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The log cabin burned to the ground in October 1935. Again, the DAR stepped in, with loans, as did the Crossnore children, who, instead of money, gave of their time and their strength, ferrying stones fireman-style from the nearby Linville River to construct a new cabin. Throughout the particularly frigid winter of 1935-’36, outdoor fires surrounded the new building so that the mortar could dry, rather than freeze.
This is the same weaving room that stands today, open to the public as a “living museum.” Imagine someone watching you cook, stepping behind you to examine your pantry or sticking a finger in your homemade split-pea soup. At Crossnore, you’re welcome to do the equivalent of just that: Examine the eight wooden looms upstairs (another 30 looms reside downstairs), including one that dates back to the New Deal, for which — and during which — it was made. Go ahead, stroke the tablecloth emerging, bit by bit, from Lisa Banner’s loom.
Tools of the trade: shears, wooden shuttles, and measuring tape. photograph by Jon Eckard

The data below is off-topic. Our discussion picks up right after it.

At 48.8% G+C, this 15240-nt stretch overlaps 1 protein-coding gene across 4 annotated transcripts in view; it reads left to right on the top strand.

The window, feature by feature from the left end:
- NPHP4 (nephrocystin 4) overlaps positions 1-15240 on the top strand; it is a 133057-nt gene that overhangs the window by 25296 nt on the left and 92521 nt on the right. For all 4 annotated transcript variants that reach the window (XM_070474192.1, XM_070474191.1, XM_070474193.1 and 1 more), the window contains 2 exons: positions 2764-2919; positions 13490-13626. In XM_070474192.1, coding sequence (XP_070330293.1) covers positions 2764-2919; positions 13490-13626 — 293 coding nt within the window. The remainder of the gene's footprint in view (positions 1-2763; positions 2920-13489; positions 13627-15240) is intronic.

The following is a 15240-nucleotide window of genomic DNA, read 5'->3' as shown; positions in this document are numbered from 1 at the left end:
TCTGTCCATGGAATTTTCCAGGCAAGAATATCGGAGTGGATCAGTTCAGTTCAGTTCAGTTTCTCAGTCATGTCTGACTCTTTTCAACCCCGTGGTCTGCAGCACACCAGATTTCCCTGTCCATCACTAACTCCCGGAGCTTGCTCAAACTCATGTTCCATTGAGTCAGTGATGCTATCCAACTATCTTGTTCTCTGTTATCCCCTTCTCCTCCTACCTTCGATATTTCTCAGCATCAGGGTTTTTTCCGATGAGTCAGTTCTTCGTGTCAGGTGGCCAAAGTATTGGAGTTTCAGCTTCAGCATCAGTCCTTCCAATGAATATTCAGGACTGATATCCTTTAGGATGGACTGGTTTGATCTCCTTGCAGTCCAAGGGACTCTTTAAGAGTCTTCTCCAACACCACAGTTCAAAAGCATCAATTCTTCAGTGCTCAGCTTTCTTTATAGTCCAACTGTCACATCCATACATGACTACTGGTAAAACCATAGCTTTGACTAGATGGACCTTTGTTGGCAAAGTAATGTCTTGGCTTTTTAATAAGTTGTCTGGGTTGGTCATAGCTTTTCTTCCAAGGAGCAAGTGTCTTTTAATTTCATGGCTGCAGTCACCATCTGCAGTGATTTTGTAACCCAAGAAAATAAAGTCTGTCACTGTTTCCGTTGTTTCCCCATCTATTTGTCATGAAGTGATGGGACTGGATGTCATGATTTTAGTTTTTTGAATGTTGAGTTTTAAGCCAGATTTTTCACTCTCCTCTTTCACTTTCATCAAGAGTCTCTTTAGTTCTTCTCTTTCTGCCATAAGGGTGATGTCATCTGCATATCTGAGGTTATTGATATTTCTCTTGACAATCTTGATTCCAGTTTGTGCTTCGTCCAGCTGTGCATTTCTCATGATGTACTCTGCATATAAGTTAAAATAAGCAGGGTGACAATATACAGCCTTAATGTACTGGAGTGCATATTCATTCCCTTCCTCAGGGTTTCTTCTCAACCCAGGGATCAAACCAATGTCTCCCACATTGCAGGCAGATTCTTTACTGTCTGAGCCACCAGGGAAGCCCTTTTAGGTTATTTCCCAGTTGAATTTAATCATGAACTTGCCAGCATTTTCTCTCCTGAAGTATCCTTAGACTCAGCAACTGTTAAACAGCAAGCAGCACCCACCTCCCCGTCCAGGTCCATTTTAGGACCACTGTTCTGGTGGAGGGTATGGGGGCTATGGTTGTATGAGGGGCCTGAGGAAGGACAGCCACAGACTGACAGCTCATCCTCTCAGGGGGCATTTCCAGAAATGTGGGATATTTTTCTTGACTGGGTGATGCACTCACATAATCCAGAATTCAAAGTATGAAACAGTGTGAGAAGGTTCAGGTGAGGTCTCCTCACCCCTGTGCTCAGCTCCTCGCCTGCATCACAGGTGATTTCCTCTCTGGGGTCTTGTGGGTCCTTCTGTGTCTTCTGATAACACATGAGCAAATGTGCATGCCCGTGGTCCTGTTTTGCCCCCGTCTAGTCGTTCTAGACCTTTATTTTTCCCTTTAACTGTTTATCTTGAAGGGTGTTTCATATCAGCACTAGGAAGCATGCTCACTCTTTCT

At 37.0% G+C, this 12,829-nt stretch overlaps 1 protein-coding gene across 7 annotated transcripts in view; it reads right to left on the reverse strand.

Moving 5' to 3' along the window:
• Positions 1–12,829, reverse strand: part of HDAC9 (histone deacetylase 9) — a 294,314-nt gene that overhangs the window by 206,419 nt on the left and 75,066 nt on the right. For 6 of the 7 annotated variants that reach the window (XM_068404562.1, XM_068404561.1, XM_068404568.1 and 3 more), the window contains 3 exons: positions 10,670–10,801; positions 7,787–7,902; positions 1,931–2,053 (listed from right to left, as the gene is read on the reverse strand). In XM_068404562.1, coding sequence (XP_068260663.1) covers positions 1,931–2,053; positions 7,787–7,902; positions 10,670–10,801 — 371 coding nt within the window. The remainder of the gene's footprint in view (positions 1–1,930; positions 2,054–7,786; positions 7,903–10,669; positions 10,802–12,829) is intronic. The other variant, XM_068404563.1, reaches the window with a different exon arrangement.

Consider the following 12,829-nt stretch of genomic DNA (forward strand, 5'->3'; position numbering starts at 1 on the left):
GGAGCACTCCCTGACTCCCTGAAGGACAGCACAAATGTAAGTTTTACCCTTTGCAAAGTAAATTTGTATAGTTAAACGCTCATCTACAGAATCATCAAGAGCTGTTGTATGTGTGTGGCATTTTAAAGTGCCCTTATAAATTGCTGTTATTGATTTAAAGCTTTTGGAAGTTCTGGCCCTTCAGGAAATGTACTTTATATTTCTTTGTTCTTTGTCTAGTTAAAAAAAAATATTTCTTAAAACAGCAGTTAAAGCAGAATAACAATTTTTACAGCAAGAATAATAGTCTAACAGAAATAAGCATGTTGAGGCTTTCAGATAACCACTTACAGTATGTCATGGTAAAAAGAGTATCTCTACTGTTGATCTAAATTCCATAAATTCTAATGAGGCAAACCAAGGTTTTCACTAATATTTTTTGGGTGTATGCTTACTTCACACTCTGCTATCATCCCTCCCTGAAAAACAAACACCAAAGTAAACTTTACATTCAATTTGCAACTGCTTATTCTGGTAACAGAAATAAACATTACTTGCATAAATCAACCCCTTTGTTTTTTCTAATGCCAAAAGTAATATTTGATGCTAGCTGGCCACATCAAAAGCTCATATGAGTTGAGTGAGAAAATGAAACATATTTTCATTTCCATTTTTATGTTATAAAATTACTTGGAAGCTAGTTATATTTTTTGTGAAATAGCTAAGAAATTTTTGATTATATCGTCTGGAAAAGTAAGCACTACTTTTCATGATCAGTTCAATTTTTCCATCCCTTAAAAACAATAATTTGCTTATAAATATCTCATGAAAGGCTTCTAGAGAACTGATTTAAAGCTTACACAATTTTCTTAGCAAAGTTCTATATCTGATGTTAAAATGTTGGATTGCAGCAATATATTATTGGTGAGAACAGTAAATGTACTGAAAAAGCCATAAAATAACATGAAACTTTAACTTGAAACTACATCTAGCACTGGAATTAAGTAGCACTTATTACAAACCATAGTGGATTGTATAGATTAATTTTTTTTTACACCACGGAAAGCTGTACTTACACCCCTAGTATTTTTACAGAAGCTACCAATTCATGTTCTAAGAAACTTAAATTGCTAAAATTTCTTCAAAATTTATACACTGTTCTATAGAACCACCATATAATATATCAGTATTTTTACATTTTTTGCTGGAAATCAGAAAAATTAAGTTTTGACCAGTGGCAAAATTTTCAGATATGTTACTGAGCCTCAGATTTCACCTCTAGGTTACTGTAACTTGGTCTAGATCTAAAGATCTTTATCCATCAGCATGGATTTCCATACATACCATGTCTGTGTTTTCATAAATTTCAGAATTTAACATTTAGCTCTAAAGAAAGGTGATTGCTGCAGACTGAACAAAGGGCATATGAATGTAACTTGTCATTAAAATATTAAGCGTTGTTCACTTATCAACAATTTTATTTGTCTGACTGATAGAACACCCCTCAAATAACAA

Sunshine falls through the windows on photographs of Crossnore’s renowned weavers of the past: Lillie “Aunt Newbie” Johnson (35 years in the weaving room); Ossie Phillips (60 years); and others. It brightens the yellow wall where a thick thread joins significant dates in the weaving room’s history — its founding, the fire, its designation as a National Historic Place in 2001 — with examples of patterns such as Lee’s Surrender and Chariot Wheel, several of which were commissioned by or presented to U.S. presidents.
The sunlight warms the golden hardwood of the floor, where baskets of bouclé, wool, alpaca, pearl cotton, rayon, and linen — the most difficult fiber to work with, even for Virginia “Granny” Coffey, age 83, who’s been weaving for 30-plus years — sit amid rolls of paper wefts and cardboard cones of thread. Granny’s working with alpaca this morning, which eventually “feels like I’m wearing clothes made of steel wool,” she says. Given the choice, she’d rather weave with bouclé.
The women sit on benches padded with shearling as they complete an order of 12 napkins that are as multicolored as the biblical Joseph’s coat.
The sunlight gleams on indigos and violets, golds and emeralds, and on the plain cream of a tea towel embroidered with a solitary cabin, long an emblem of the Crossnore Weavers. Outside, a creek gurgles. Inside, you’d like to curl up like a cat in one of those baskets of yarn — lulled by the rhythmic clunks and thumps, secure in the gentle miens of the workers who are still weaving not only wearables and heirlooms, but also history — and just stay forever.
To commemorate our 90th anniversary, we’ve compiled a time line that highlights the stories, contributors, and themes that have shaped this magazine — and your view of the Old North State — using nine decades of our own words.